The Two Faces of Iran
Israel is in chaos. The land is soaking with blood. The Palestinians are boiling with rage. The Jews are infuriating the world. It has been over a year and a half since the tiny nation had any semblance of peace, and diplomats are stumped.
The situation is a tragedy, but perhaps most tragic are the frightful lies and misconceptions being spread which fuel and compound it.
It is not as simple as is often portrayed in the American press: two sides with mutually exclusive yet equally compelling arguments. And the version of the story told in much of the rest of the world, particularly in Europe and the Mideast—that an oppressed, powerless minority of Palestinians are rising in justifiable indignation against their brutal, ultra-militarized Israeli oppressors—is far from the truth.
Common reporting on the conflict is rife with contradiction, willful ignorance of known fact, and wildly incorrect assumptions.
Why? For the incontrovertible reason that it is in the interests of many to spread those errors. The staggering fact is, the U.S.’s idea of Middle East peace—that of Israel coexisting with its neighbors, one of which would be a Palestinian state—is simply not a goal of most nations in the world!
While vain discussion on how to implement this peace ideal continues in earnest, powerful forces are at work on the highest levels of international politics designed to ensure that no peace plan succeeds!Middle East peace is being purposefully sabotaged. These forces are far too potent for the United States, as long as it lamely fumbles over wordings of agreements and contracts, to ever succeed in overcoming.
In this article, we will focus on Iran—the most powerful nation in the region and a true spoiler of Mideast peace. We will uncover Iran’s determination to doom the peace process and to hold Israel in a state of suffocating chaos until it goes under. In the process, we will see astounding evidence that Iran is far from being alone in this vile objective.
Axis of Evil
President George W. Bush was bold and brash when he slapped Iraq, Iran and North Korea with the name “axis of evil.” Bush’s branding of these countries in his January State of the Union address provoked indignation and anger worldwide. In a world of diplomatic nuance and political correctness, a world painted in shades of gray, those three little words represented everything peevish about today’s America.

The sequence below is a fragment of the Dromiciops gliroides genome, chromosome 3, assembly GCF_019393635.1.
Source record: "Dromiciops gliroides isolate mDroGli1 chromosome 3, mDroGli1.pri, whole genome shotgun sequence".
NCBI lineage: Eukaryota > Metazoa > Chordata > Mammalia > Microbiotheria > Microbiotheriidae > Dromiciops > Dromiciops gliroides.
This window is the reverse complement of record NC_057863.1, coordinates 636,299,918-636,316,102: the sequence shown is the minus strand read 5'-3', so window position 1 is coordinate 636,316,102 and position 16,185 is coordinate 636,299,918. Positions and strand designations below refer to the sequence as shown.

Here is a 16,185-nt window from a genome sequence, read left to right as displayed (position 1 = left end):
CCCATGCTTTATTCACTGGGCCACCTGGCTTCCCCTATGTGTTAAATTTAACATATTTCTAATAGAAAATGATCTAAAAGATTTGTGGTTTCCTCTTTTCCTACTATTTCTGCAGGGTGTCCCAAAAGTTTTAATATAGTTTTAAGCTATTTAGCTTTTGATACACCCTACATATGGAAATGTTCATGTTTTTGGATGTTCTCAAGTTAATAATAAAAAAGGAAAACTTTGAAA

The world quickly made clear that it wanted no part in a fight with any “axis of evil.” It fact, nations seem to have relished the opportunity to snub U.S. efforts to dictate a global agenda. The North Korean threat was ignored. Iraq, while becoming the apparent next major target in America’s war on terror, received no significant censure from any other country. Iran actually enjoyed an increase in diplomatic and economic stature among nations.
The “axis of evil” episode underscored how out of step America’s thinking is. It demonstrated the flip side of U.S.’s support for Israel: Not only are the U.S.’s friends not the world’s friends, the U.S.’s enemies are not the world’s enemies.
Why? Something sinister is behind the widespread determination to overlook the proof behind Bush’s pronouncement—particularly with regard to Iran.
The “New” Iran
The story of Iran’s glowing status among nations today is remarkable.
Iran has always wanted to be the kingpin of the Middle East. U.S. presence in the region is viewed as exploitative and a major impediment to that goal; also, Iran’s Muslim clergy detests the infiltration of amoral American culture. The State of Israel is also unwelcome, largely for its ties with the U.S. Thus, eliminating both Israel and the U.S. from the Mideast is imperative to Iran’s objectives. Historically, however, Iran’s methods of pursuing these aims have alienated it both from Western powers and within the region.
When, in 1979, the Ayatollah Khomenei’s Islamic Revolution seized Iran, the government of the West-friendly Shah was suddenly replaced by a nightmare of chaos in the streets, assassinations and executions. Iran held America by the throat when Iranian militants took 66 Americans hostage for a tense 444 days. But rather than establishing Iran as a regional leader, Khomenei’s conduct only isolated his country and provoked the U.S. to increase its Mideast presence—precisely what he was trying to avoid.
The standard U.S. approach since that revolution was to blacklist Iran until it ceased to 1) support terrorism, 2) hinder the Mideast peace process, and 3) try to obtain weapons of mass destruction.
When Mohammed Khatami was elected as Iran’s president in 1997, however, that policy began to change. Khatami was seen as the voice of a growing moderate demographic within Iran, crying to be free of the strictures of the revolution. His landslide victory (of nearly 70 percent of the vote, with overwhelming support among women and younger voters) seemed to point to a different future for the nation.
While reforms at home have been slim and slow, Khatami has worked overtime to improve Iran’s international relations. His visit in 1999 to Italy was the first for an Iranian leader to Europe since the revolution. Since then he has visited France, Germany and Japan. The British foreign secretary visited Iran in September 2001; Britain’s exports to Iran increased 144 percent last year. Russia says it will keep improving its ties with Iran (which means it will keep supplying Iran with nuclear technology).